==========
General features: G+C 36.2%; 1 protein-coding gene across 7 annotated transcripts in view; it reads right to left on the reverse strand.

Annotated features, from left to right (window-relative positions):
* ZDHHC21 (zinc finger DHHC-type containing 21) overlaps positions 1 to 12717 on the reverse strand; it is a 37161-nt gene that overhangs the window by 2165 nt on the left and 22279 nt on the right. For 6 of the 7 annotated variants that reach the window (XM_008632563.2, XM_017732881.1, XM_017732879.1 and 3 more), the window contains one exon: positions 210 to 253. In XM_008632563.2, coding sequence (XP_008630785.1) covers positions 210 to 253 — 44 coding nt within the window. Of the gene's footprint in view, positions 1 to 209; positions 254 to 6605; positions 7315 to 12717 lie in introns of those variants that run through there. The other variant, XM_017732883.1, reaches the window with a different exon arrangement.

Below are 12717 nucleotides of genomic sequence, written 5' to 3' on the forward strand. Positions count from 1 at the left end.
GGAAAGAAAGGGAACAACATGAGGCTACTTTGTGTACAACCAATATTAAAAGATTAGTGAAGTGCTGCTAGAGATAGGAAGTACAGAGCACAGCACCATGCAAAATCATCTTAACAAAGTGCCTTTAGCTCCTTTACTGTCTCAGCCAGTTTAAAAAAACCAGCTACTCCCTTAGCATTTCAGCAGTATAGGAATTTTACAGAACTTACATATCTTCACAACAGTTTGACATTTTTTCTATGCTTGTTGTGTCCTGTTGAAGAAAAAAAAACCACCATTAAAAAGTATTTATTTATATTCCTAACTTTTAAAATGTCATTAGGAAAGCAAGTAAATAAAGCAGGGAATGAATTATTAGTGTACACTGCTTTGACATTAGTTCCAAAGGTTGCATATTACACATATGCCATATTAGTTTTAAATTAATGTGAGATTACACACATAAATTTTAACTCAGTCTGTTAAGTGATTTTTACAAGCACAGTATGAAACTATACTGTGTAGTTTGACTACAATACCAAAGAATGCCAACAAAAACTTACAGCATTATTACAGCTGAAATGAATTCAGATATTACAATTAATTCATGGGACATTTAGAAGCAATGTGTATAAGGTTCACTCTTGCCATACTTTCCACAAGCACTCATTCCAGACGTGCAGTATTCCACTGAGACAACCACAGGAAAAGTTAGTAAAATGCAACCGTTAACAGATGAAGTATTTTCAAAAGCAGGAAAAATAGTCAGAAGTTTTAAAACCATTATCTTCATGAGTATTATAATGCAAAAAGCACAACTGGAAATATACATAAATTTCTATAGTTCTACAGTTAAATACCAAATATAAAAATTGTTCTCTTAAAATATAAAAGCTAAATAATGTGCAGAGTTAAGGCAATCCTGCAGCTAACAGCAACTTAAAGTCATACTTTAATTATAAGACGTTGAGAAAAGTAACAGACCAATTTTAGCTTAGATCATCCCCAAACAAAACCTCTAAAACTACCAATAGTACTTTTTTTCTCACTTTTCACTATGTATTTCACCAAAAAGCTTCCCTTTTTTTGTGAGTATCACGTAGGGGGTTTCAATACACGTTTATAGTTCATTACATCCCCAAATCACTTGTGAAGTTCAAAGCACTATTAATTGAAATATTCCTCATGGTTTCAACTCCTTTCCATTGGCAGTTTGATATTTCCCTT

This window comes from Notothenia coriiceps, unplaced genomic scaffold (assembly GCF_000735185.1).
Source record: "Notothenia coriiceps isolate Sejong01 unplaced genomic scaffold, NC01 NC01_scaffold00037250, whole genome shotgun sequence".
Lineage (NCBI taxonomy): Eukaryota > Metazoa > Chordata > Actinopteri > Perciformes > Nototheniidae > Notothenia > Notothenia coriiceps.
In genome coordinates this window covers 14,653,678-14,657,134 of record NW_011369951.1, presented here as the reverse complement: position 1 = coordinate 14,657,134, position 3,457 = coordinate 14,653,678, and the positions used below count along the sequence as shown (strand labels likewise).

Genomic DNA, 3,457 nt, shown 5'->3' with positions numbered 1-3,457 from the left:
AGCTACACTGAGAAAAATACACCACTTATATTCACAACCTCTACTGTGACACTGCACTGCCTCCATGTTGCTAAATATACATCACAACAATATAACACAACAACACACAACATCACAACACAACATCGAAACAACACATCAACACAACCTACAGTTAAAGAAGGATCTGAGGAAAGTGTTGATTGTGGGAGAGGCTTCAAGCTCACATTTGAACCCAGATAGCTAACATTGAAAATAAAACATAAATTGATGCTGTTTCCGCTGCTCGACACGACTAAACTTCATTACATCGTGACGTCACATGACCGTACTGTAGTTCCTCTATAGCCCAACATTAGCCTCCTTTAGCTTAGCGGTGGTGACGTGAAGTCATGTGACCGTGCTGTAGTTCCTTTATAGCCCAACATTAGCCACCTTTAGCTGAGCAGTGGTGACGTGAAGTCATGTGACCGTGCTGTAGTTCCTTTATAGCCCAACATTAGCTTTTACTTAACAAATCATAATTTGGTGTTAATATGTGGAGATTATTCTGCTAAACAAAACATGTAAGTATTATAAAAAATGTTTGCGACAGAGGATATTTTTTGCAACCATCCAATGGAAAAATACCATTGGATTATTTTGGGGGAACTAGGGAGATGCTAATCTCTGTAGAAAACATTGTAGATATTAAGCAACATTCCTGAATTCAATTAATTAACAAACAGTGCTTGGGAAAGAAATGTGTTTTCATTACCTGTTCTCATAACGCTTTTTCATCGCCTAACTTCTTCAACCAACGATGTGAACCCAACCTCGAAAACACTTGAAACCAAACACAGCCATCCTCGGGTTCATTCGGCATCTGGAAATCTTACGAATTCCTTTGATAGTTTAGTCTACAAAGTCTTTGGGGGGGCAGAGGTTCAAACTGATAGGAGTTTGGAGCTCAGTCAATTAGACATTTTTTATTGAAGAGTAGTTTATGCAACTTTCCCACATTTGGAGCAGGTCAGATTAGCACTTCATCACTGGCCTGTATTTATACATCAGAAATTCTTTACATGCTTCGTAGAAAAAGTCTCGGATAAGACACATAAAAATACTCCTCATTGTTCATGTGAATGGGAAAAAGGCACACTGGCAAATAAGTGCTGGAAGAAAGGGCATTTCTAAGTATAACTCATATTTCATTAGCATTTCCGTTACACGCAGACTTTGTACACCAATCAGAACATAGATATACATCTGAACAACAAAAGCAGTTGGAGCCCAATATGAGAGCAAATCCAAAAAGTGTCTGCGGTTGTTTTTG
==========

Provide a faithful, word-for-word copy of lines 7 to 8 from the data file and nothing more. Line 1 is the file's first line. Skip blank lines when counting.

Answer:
Source record: "Notothenia coriiceps isolate Sejong01 unplaced genomic scaffold, NC01 NC01_scaffold00037250, whole genome shotgun sequence".
Lineage (NCBI taxonomy): Eukaryota > Metazoa > Chordata > Actinopteri > Perciformes > Nototheniidae > Notothenia > Notothenia coriiceps.